Apparently Christmas is on the verge of disappearing; something which will come as news to all of America, if not the world, since the American "style" of celebrating Christmas is now almost ubiquitous in the world (I remember a story last year about store employees in Germany filing a claim over "Xmas music" being played in their stores in December. They claimed it was a violation of their human rights, because it was inhumane to force them to endure such dreadful music all day every day for a month. I could only sympathize.) But apparently, according to Bill O'Reilly:
"...more than 90 percent of American homes celebrate Christmas. But the small minority that is trying to impose its will on the majority is so vicious, so dishonest — and has to be dealt with."
What's going on? Well, as Mr. Rich points out:
The idea is to intimidate and marginalize anyone who objects to their efforts to impose the most conservative of Christian dogma on public policy. If you're against their views, you don't have a differing opinion — you're anti-Christian (even if you are a Christian).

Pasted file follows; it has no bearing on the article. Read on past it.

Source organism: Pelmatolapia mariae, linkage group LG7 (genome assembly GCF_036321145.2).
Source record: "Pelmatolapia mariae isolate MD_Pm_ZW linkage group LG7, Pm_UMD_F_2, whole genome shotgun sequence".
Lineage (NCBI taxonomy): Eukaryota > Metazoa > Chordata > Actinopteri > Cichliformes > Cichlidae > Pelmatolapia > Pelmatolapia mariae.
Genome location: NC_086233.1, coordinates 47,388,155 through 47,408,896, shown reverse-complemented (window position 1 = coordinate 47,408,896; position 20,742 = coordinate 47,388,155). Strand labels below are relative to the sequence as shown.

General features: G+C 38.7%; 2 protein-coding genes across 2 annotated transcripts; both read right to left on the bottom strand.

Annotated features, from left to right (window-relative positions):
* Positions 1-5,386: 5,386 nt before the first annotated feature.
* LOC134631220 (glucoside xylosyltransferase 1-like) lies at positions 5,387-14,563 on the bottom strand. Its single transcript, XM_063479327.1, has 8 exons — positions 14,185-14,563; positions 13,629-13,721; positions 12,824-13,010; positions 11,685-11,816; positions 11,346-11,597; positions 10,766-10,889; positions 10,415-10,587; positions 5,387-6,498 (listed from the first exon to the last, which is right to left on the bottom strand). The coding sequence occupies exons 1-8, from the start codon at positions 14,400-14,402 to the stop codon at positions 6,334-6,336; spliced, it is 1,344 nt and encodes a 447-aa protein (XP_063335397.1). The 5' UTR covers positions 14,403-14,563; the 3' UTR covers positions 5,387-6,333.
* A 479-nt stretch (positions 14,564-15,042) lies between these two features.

That, and the connivance of the media. The Rev. Debra Haffner (a Unitarian Universalist minister who directs a national interfaith group, the Religious Institute on Sexual Morality, Justice and Healing, and quoted by Mr. Rich) "detects an overall "understanding" in the media that religion "is one voice — fundamentalist." And, says Frank Kissling, president of Catholics for a Free Choice: "There is the belief that the conservative view won, and the media are more interested in winners."
So this is a silly thing, but a silly thing with momentum. Demonize your opponent, turn anything they say into blasphemy (anti-Christian, anti-American; it's all one), reduce the issue to "us v. them," and get people to vote on their fears. It's perhaps the oldest political strategy of all; and the most effective. We have always been at war with Eurasia.
How do we respond to it? I have some suggestions; some ways, even, of celebrating Christmas (or Winter Solstice, or the year's end, or what have you) that are responses in themselves. I was going to present them in the next week anyway. But now I have a "framing device."